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Evolution of the gene rotation concept for rice blast control : A compilation of 10 research papers

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  • Evolution of the gene rotation concept for rice blast control
  • International Rice Research Institute
  • United States Agency for International Development


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Title Evolution of the gene rotation concept for rice blast control
Similar Titles
Sub Title

A compilation of 10 research papers

Material Type Reports
Author(English)

International Rice Research Institute

Publisher

[Washington, D.C.]:United States Agency for International Development

Date 1982
Series Title; No Reference Document
Pages 132
Subject Country South Korea(Asia and Pacific)
Language English
File Type Link
Subject Industry and Technology < Agriculture
Holding United States Agency for International Development

Abstract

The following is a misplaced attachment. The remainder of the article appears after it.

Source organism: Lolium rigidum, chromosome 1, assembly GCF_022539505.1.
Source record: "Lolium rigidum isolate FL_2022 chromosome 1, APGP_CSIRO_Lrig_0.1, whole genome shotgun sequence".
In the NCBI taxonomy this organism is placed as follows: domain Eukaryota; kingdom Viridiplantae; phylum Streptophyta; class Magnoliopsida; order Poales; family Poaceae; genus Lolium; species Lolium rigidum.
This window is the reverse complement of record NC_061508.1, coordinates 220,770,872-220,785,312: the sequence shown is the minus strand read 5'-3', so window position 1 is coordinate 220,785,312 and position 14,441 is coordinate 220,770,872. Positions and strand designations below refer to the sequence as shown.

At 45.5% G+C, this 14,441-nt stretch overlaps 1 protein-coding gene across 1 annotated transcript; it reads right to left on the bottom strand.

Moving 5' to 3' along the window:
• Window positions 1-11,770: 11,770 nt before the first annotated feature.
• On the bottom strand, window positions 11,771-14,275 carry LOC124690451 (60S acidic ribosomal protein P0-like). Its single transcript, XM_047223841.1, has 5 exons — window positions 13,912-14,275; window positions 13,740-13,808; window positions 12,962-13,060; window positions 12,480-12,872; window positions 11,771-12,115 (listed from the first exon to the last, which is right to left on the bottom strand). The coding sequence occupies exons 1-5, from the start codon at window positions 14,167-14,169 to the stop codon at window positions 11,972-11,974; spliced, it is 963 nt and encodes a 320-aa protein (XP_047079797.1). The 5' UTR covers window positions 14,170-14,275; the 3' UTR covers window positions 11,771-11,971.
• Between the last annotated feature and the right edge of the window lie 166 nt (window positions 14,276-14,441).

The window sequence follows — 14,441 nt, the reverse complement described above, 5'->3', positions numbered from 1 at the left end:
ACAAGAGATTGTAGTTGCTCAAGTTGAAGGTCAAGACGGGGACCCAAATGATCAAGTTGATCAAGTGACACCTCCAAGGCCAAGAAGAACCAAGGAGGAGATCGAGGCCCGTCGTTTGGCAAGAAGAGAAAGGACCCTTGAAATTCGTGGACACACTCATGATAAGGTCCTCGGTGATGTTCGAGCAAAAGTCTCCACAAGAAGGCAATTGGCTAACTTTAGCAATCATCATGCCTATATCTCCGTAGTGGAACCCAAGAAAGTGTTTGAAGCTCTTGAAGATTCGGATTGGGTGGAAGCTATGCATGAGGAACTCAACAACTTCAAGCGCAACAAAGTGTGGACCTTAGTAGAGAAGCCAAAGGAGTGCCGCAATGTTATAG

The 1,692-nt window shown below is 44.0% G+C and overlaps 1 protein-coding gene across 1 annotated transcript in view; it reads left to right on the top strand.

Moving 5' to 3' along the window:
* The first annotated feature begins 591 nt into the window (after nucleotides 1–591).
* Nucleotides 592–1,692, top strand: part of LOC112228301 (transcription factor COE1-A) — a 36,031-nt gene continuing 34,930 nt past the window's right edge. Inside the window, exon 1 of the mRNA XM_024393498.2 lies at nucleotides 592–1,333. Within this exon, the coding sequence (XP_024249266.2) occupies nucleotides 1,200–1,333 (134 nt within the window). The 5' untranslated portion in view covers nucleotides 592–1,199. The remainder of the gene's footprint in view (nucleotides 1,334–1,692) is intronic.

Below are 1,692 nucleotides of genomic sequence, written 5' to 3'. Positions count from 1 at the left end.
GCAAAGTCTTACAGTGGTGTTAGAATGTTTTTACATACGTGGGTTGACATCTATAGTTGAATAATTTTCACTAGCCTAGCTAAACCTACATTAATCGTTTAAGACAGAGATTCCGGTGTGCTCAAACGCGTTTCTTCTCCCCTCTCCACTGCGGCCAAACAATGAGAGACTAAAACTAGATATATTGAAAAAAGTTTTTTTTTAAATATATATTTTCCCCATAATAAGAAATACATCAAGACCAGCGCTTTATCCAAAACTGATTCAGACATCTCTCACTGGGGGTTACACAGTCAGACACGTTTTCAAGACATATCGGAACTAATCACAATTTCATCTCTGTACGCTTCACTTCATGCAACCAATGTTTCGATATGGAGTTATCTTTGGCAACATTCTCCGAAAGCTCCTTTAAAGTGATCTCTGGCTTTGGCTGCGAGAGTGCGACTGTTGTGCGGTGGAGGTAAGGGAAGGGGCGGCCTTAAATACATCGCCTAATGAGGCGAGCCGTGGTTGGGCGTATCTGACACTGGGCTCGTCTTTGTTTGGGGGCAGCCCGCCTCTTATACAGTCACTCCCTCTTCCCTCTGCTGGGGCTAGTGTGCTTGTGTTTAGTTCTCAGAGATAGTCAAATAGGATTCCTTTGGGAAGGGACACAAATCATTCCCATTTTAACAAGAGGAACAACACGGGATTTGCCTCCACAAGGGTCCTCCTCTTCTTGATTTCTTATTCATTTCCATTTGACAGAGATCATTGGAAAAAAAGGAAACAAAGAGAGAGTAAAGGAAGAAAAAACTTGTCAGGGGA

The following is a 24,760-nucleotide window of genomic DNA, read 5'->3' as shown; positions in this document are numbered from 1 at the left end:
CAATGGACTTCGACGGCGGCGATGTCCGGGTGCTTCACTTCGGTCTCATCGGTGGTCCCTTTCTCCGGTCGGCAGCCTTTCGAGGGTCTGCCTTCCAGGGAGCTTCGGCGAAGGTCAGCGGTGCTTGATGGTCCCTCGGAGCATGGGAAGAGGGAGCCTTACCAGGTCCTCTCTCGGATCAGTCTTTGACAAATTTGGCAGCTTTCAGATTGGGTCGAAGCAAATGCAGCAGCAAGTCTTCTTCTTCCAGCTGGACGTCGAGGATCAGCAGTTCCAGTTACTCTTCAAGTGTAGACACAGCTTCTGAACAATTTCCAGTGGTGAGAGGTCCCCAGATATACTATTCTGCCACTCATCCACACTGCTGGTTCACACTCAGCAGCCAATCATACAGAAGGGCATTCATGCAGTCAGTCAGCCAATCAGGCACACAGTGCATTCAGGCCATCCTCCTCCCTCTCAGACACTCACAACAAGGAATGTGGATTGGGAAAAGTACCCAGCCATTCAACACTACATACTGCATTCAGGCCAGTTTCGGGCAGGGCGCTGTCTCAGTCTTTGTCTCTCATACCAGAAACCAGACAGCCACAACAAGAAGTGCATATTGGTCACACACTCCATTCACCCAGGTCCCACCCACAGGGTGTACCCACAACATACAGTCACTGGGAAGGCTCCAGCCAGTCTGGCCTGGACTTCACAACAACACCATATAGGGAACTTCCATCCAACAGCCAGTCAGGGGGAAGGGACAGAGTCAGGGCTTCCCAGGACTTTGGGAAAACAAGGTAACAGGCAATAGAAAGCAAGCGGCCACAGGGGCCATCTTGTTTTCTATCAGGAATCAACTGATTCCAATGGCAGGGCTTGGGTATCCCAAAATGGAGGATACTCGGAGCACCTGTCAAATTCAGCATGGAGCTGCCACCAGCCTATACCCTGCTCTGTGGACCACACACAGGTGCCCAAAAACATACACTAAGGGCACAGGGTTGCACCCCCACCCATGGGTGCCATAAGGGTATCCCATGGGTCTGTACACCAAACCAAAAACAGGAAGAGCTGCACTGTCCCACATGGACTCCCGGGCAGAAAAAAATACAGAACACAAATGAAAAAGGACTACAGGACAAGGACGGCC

Despite extensive control efforts, blast - caused by the fungus Pyricularia oryzae - remains the world's most important disease of rice. Presented here are ten research papers which document and trace the evolution over a 10-year period (1972-82) of an effective new control method, the rotation of specific genes for resistance. The first three studies (1972-3) - concerning fusarium wilt in tomatoes - delineate the origin of the concept of plant disease control through gene rotation and show conclusively that monogenic resistance is superior to horizontal resistance in the field and that the "vertifolia effect" (the loss of tolerance to a pathogen by a plant variety that was developed with specific monogenic resistance to it) is invalid. Following a 1974 paper which validated these findings are papers dealing, respectively, with the integration of varietal development with crop production and crop disease monitoring programs, the use of F1 hybrid varieties as sources of resistance to new diseases and races, the concept of rotating specific monogenes to manage the evolution of pathogen races, and the theoretical aspects of controlling rice blast through monogenic resistance. The final paper describes the establishment in Korea in 1979 of a national-level gene rotation program for rice.